The Divisional Court gave judgment in the case of R (CPS) v Bolton Crown Court  EWHC 3570 (Admin) in late November. This was a Judicial Review by the Crown Prosecution Service of a decision of HHJ Everett that ordered the CPS to pay £100 in wasted costs. The Court quashed the order.
What had happened was that at a Plea and Case Management Hearing (the first appearance in the Crown Court when a defendant is expected to enter a plea and, if it is not guilty, there is then discussion as to how and when the trial should proceed), the CPS were not ready as they had not complied with the direction to serve the case papers on time. As a result, the case had to be adjourned.
The Judge ordered that the CPS pay the defence lawyer £100 (plus VAT). The reason for this is that if a case is adjourned because the CPS are not ready, the defence do not get paid anything for turning up to the Court. The figure is arrived at because that is the amount the barrister who does the trial would have had to pay the person who covered the ineffective hearing.
Does this matter? Why all the fuss over £100?
Behind this lies a much more important point of principle. The CPS are notoriously inefficient. The last report on them shows an astonishingly low rate of compliance with Court Orders – 23%. And that is before you consider all the directions set by Parliament and Secondary Legislation that are ignored.
How then can the CPS be encouraged to do a proper job? In reality, apart from ‘naming and shaming’ the two main mechanisms have been seen as firstly, ordering costs to be paid, and secondly, staying the proceedings as an abuse of process.
Although the second option has been used on occasion, it is very much a ‘nuclear option’. This involves stopping the case and saying that there can be no further prosecution of it. Clearly in many cases there will be a victim (or potential victim) who will suffer because of this. For that reason, Judges are very reluctant to order a case to be stayed and it will only be extreme cases where this is done.
What did the Court decide?
The power to make a costs order comes from the Prosecution of Offences Act 1985 that, amongst other things, set up the CPS – quoting from the judgment:
Section 19(1) of the 1985 Act provides:
“The Lord Chancellor may by regulations make provision empowering magistrates’ courts, the Crown Court and the Court of Appeal, in any case where the court is satisfied that one party to criminal proceedings has incurred costs as a result of an unnecessary or improper act or omission by, or on behalf of, another party to the proceedings, to make an order as to the payment of those costs.”
Regulation 3 of the 1986 Regulations makes provision in terms similar to those of the empowering statute:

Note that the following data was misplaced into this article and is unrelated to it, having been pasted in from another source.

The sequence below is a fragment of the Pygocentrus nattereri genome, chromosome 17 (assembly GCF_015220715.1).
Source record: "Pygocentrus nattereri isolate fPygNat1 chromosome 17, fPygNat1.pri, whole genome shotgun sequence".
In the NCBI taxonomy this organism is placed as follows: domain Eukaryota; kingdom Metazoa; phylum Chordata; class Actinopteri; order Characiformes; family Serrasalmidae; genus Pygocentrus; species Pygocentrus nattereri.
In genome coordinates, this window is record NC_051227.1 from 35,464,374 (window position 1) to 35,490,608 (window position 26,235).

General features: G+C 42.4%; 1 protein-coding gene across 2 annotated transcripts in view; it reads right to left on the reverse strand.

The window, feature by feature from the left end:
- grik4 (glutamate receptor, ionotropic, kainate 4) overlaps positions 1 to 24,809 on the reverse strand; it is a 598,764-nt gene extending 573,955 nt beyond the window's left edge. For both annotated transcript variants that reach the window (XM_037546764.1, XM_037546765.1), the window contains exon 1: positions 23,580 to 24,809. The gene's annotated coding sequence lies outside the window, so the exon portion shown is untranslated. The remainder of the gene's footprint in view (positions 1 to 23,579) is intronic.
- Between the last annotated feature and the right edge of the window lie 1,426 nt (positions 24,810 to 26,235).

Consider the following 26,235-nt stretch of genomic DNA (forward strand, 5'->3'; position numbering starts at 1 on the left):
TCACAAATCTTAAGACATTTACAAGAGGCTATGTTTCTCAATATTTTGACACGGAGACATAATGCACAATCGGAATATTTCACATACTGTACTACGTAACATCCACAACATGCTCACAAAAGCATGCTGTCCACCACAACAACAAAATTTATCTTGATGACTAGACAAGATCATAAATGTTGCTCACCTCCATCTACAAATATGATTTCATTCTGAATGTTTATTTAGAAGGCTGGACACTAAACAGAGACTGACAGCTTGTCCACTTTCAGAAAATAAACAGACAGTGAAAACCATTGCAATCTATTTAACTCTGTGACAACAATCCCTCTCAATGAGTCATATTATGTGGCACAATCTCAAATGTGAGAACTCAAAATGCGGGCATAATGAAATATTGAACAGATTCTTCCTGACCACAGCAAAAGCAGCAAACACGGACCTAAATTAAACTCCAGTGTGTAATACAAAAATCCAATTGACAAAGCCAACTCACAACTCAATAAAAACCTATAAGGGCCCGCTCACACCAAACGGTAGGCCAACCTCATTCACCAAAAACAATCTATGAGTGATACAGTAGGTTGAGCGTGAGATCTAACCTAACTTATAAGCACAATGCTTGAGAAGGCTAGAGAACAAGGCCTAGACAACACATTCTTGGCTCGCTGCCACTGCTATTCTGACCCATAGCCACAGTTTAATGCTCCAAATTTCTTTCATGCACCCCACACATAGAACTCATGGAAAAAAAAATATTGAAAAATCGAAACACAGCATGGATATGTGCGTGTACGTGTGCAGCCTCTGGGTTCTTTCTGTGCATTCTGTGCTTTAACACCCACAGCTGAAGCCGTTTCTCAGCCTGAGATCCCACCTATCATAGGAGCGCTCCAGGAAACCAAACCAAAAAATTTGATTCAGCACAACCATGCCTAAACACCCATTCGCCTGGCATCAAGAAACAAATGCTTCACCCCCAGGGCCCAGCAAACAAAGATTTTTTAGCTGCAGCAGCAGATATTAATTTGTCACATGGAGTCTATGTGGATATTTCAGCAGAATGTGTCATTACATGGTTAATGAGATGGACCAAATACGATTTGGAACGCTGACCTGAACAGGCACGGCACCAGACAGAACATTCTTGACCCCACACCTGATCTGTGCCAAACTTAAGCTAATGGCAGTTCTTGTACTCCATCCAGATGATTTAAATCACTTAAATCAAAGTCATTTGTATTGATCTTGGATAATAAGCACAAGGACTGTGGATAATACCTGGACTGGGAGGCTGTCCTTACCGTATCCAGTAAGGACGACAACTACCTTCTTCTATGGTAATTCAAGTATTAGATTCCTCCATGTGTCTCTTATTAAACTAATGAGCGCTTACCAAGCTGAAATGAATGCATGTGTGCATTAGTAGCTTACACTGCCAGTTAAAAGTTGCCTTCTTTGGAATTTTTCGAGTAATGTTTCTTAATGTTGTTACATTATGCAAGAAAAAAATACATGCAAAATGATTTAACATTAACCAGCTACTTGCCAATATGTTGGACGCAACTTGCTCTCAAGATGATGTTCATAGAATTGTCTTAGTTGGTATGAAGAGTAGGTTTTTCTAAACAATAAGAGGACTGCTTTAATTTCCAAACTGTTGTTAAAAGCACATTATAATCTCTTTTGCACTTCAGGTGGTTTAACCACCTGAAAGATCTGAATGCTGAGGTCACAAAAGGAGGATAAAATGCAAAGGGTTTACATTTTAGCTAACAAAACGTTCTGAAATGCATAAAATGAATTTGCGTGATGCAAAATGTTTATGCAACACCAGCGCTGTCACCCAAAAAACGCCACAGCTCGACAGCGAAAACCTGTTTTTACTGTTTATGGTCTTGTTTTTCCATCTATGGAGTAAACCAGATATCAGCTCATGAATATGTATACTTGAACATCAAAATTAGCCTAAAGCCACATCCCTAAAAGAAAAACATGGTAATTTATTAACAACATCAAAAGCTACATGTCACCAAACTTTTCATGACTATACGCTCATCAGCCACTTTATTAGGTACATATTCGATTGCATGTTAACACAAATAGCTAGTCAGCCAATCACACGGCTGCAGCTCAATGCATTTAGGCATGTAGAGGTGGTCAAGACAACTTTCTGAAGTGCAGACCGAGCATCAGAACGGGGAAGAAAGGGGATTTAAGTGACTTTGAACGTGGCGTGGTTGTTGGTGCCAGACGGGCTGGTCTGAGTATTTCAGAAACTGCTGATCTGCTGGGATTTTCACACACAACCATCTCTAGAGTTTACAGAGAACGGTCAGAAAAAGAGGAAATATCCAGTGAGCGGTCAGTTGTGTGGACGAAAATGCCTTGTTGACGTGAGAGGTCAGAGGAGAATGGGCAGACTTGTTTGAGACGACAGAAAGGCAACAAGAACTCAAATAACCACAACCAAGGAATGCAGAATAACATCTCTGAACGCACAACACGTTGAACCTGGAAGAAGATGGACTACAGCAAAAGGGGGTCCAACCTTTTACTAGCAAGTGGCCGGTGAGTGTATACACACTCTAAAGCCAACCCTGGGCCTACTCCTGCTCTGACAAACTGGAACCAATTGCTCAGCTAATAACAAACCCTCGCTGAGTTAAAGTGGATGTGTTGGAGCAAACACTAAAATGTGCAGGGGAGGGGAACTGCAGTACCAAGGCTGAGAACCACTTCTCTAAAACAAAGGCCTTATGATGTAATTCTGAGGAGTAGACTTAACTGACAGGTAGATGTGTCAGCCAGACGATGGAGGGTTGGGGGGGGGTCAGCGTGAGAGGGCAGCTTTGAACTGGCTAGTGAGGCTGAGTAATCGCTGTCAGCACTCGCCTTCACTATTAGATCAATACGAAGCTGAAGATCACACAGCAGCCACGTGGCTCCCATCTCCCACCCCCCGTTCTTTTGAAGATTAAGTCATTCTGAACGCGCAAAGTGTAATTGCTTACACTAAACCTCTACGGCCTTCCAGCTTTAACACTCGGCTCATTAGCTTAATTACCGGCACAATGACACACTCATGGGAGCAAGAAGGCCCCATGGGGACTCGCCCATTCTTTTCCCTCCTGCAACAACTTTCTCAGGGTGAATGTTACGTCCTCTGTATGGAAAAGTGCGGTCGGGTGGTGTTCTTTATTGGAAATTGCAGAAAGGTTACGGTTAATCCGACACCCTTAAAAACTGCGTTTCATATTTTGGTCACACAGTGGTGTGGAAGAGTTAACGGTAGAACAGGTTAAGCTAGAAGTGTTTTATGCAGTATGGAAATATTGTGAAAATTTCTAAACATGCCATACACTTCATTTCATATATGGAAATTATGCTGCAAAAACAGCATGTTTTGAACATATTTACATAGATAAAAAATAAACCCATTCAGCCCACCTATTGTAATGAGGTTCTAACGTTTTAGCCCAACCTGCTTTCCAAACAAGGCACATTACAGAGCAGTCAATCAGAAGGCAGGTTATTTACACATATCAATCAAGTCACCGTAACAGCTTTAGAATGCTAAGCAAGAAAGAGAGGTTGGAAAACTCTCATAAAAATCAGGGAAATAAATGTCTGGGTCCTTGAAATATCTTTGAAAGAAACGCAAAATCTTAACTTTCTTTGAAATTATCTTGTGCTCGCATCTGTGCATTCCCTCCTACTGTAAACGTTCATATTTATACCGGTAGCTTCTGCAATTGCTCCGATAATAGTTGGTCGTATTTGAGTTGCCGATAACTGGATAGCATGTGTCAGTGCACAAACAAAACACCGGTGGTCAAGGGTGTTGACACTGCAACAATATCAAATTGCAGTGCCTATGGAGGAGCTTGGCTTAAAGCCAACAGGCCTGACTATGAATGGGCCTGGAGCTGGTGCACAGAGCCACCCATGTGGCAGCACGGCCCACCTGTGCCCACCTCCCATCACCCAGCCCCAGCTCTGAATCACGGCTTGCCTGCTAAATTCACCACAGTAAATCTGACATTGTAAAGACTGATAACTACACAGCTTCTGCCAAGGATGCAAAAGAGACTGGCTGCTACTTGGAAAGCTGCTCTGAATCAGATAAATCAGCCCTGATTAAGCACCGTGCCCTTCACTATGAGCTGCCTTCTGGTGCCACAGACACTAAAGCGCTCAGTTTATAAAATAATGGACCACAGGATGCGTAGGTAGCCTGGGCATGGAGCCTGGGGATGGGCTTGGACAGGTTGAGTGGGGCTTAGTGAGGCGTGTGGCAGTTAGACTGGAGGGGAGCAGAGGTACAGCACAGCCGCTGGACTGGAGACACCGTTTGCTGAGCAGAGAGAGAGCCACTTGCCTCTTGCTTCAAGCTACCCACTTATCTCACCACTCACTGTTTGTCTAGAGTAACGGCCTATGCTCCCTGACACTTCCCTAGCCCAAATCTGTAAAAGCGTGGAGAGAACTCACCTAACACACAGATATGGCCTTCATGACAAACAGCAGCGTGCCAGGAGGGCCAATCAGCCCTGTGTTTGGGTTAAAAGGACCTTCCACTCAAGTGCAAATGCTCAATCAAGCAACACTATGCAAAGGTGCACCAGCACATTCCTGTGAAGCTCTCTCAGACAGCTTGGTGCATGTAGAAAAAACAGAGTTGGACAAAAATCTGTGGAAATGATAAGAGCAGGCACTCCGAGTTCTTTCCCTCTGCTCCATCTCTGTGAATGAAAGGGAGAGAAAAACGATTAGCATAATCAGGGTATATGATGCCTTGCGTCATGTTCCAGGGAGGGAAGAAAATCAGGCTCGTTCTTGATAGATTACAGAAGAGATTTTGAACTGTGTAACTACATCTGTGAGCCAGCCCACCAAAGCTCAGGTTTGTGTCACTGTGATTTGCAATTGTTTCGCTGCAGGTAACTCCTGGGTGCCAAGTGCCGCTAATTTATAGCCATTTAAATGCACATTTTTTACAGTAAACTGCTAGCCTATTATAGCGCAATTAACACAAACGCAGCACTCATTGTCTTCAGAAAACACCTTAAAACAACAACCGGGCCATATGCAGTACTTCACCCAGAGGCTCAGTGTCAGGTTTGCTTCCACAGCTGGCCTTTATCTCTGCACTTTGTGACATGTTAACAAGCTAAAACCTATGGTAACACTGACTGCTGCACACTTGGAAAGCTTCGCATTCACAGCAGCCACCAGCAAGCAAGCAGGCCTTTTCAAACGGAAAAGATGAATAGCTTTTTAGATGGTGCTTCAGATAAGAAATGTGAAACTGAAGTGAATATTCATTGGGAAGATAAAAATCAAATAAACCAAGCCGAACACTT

“(1) Subject to the provisions of this regulation, where at any time during criminal proceedings ‑
(b) the Crown Court, or
is satisfied that costs have been incurred in respect of the proceedings by one of the parties as a result of an unnecessary or improper act or omission by, or on behalf of, another party to the proceedings, the court may, after hearing the parties, order that all of the costs so incurred by that party shall be paid to him by the other party.
The Court ruled that the defence lawyer was not a ‘party’ to the proceedings – only the defendant himself was. And as the defendant (as almost all are) was on legal aid, the lawyer was paid by the Legal Service Commission. As the regulations only permitted a wasted costs order to be made in favour of a ‘party’, the wasted costs order shouldn’t have been made.
Were they right?
Well, in a word, ‘yes’. In two words, ‘unfortunately yes’. It is interesting to note that there was nobody putting the other side of the argument – that the Crown Court was right. The Bar Council ‘intervened’ (joined in the argument even though they were not a party), but agreed with the CPS – it’s not clear whether that was necessary as that was against the interests of barristers, but there you go.
Notwithstanding that, the issue is pretty clear-cut.
So, is there anything else that can be done?
The Court asked the MoJ to do something. They won’t.
This anomaly, as well as the potential for great unfairness, was pointed out in the case of Fitzgerald  3 Costs LR 437. Since then, nothing has been done. It is unlikely that the MoJ will do anything as if the CPS were routinely liable for delays then it could prove very costly to the public purse and so there is therefore every intention for them to maintain the status quo.
It would be easy to resolve. For example, there is already power for the Minister to make regulations covering this situation, allowing for payment to “any other person who in the opinion of the court necessarily attends for the purpose of the proceedings otherwise than to give evidence”. Or the definition of party could be edited to include this sort of case.
However, for the reasons stated above, don’t hold your breath.